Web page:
Precisely move objects using only sound waves


Researchers at EPFL have developed an innovative method that uses sound waves to guide floating objects around obstacles in water. This new approach, inspired by optics, has the potential for important biomedical applications such as non-invasive targeted drug delivery.

The 2018 Nobel Prize in Physics was awarded to Arthur Ashkin for the creation of optical tweezers, which are laser beams capable of manipulating microscopic particles. While optical tweezers are beneficial for a variety of biological purposes, they require highly regulated and unchanging conditions to work effectively.

According to Romain Fleury, head of EPFL's Wave Engineering Laboratory in the School of Engineering, optical tweezers work by generating a light “hotspot” to trap particles, similar to a ball falling into a hole. However, if there are other objects nearby, setting up and manipulating this “hole” becomes challenging.

For the past four years, Fleury and postdoctoral researchers Bakhtiar Orazbayev and Mathieu Maleczak have been using sound waves to manipulate objects in unpredictable, dynamic settings. The team's approach, known as wave motion shaping, does not rely on the object's environment or physical characteristics. Just the object's position is needed, and the sound waves take care of the rest.

“In our experiments, instead of trapping objects, we gently pushed them around, like you would push a puck with a hockey stick,” Fleury explains.

In laboratory experiments, audible sound waves emanating from a speaker array guided a floating ping-pong ball along a predetermined path. A second array of microphones captured the response as the sound waves interacted with the ball, allowing the researchers to calculate the optimal speed of the sound waves in real time.

This method, rooted in momentum conservation, is simple and promising. Inspired by the optical technique of wavefront shaping, it represents the first application of its kind to move an object. Moreover, the team's method is versatile, as it is not limited to moving spherical objects along a path, but it can also control rotation and move complex floaters such as origami lotus.

Experimental setup with speakers and microphones placed at either end of a water tank, and vertical scattering objects in the middle.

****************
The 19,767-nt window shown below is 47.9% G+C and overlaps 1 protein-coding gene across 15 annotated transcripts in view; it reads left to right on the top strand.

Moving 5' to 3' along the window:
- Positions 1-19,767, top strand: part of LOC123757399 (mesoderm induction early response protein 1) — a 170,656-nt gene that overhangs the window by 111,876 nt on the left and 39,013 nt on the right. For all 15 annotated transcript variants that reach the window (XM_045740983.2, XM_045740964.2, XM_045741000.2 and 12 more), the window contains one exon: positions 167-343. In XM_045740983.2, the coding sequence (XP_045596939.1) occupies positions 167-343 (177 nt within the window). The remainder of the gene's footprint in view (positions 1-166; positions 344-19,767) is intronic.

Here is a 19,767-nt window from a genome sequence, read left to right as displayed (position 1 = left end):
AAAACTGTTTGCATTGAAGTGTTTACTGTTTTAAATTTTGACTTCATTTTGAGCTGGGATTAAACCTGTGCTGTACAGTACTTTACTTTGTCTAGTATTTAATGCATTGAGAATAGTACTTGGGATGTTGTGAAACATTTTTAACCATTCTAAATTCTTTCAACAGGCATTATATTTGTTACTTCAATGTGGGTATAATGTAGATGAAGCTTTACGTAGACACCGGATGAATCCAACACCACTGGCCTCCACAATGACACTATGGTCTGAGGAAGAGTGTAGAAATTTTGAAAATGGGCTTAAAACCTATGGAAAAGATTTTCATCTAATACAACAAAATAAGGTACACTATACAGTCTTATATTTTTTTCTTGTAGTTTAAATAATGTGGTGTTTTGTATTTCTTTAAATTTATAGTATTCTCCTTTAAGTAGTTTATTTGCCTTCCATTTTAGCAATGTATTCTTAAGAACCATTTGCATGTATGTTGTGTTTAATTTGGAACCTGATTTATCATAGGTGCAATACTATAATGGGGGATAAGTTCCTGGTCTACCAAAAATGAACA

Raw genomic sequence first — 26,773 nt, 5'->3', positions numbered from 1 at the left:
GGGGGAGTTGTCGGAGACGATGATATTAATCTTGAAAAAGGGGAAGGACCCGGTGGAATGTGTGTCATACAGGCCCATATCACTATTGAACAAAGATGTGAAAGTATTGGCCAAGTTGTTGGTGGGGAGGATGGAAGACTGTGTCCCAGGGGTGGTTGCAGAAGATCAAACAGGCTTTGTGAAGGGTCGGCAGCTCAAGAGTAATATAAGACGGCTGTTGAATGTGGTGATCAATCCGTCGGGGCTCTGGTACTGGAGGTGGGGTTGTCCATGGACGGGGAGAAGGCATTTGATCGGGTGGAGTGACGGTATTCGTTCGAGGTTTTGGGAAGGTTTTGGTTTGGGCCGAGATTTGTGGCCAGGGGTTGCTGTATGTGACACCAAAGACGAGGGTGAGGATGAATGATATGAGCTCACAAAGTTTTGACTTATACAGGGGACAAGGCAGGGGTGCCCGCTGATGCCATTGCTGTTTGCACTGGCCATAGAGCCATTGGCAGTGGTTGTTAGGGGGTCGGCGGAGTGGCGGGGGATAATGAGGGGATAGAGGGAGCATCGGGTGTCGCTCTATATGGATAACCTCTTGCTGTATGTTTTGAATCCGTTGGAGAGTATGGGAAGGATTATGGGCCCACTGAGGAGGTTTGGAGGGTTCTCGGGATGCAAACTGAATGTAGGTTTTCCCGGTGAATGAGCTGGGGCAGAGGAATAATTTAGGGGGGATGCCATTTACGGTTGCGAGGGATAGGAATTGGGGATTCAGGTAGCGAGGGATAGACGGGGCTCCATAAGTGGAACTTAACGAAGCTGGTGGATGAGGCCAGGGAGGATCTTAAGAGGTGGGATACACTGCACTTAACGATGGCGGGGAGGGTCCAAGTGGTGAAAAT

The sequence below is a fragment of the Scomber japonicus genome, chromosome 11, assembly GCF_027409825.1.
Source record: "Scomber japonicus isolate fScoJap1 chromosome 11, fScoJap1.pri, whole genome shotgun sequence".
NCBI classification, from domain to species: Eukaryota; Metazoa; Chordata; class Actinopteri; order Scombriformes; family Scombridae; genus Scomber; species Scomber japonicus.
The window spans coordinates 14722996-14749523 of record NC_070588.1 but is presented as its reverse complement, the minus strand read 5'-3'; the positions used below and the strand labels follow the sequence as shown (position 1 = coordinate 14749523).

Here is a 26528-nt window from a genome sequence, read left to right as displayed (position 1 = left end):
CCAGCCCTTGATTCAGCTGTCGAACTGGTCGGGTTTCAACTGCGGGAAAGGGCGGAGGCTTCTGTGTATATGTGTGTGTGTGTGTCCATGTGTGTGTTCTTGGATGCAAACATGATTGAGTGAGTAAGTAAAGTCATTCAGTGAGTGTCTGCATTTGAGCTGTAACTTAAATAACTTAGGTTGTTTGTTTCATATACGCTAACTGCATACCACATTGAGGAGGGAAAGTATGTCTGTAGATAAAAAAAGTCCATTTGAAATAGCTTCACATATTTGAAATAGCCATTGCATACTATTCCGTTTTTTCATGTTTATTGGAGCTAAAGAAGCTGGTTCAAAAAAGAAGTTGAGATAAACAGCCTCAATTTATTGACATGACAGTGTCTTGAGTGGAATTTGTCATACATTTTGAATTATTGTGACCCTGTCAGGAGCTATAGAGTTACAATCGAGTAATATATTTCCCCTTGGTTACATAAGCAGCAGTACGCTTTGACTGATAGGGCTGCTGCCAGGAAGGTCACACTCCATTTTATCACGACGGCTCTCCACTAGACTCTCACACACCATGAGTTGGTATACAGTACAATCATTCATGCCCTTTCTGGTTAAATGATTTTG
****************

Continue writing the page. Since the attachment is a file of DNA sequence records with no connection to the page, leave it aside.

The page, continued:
Experimental setup, with speakers and microphones at either end of a water tank, and vertical scattering objects in the middle. Credit: EPFL/LWE CC-BY-SA 4.0

After successfully guiding the ping-pong ball, the scientists conducted further experiments using both static and dynamic obstacles to introduce complexity into the system. Moving the ball around these objects demonstrated the effectiveness of shaping wave motion in a dynamic, uncontrolled environment such as the human body. Fleury emphasizes that sound represents a highly promising tool for biomedical applications due to its non-invasive and harmless nature.

“Some drug delivery methods already use sound waves to release encapsulated drugs, so this technique is particularly attractive for pushing a drug directly toward tumor cells, for example,” Fleury says.

The potential applications of this method are truly unprecedented, particularly in the fields of biological analysis and tissue engineering. Manipulating cells using sound waves rather than physically touching them significantly reduces the risk of damage or contamination. Additionally, the possibility of using this method with light in the future opens up even more exciting opportunities.

The researchers' next goal is to take their sound-based experiments from the macroscopic to the microscopic level. With funding from the SNSF, they are ready to conduct experiments under the microscope, taking advantage of ultrasonic waves to precisely manipulate cells at the microscopic level.

Journal Reference:

  1. Bakhtiar Orazbayev, Mathieu Malejac, Nicolas Bachelard, Stefan Rotter and Romain Fleury. Wave-motion shaping for moving objects in heterogeneous and dynamic media. Nature Physics, 2024; DOI: 10.1038/s41567-024-02538-5




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